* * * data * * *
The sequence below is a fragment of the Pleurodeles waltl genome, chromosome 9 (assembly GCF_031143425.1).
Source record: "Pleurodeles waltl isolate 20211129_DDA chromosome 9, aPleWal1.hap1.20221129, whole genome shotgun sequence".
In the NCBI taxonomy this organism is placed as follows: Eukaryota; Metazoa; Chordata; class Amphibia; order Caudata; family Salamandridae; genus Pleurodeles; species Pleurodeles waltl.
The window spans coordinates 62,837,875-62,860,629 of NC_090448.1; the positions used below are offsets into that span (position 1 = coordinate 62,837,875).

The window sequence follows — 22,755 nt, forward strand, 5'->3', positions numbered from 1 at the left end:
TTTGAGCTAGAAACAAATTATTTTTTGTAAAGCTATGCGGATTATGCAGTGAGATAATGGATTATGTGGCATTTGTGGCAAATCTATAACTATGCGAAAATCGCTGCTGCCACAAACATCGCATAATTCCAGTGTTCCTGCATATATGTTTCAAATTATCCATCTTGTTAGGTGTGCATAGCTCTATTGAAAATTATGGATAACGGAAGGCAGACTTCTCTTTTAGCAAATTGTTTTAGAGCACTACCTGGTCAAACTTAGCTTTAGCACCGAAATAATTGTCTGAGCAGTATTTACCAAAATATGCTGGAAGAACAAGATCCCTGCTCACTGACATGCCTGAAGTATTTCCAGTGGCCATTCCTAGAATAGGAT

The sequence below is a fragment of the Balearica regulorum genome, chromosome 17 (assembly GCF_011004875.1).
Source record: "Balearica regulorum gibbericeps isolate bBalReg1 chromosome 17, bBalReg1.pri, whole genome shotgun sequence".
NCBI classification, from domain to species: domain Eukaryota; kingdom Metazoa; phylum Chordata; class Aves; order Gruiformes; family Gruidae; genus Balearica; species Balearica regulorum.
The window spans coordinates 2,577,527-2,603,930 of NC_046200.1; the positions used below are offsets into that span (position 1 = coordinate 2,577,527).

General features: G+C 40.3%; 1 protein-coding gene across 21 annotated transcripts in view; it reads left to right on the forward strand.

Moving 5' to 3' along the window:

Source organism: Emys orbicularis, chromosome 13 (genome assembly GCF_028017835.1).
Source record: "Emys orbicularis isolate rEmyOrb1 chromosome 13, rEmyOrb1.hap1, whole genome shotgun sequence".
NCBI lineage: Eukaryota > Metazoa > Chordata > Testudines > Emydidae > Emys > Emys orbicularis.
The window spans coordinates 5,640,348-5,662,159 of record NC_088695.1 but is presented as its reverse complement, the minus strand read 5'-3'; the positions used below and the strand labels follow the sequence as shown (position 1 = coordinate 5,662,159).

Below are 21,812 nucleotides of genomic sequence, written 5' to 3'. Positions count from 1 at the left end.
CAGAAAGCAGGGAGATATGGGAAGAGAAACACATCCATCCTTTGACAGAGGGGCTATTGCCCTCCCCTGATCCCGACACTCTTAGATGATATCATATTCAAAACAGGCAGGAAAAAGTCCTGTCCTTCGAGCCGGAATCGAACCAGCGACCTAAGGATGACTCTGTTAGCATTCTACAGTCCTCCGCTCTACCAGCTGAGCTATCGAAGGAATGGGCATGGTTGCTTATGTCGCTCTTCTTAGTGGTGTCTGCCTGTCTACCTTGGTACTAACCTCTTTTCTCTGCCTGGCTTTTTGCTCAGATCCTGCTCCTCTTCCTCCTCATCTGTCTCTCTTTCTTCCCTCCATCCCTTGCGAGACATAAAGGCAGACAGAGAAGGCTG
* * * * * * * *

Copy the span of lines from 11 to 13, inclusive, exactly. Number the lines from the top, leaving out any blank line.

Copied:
General features: G+C 40.3%; 1 protein-coding gene across 21 annotated transcripts in view; it reads left to right on the forward strand.

Moving 5' to 3' along the window:

Source organism: Emys orbicularis, chromosome 13 (genome assembly GCF_028017835.1).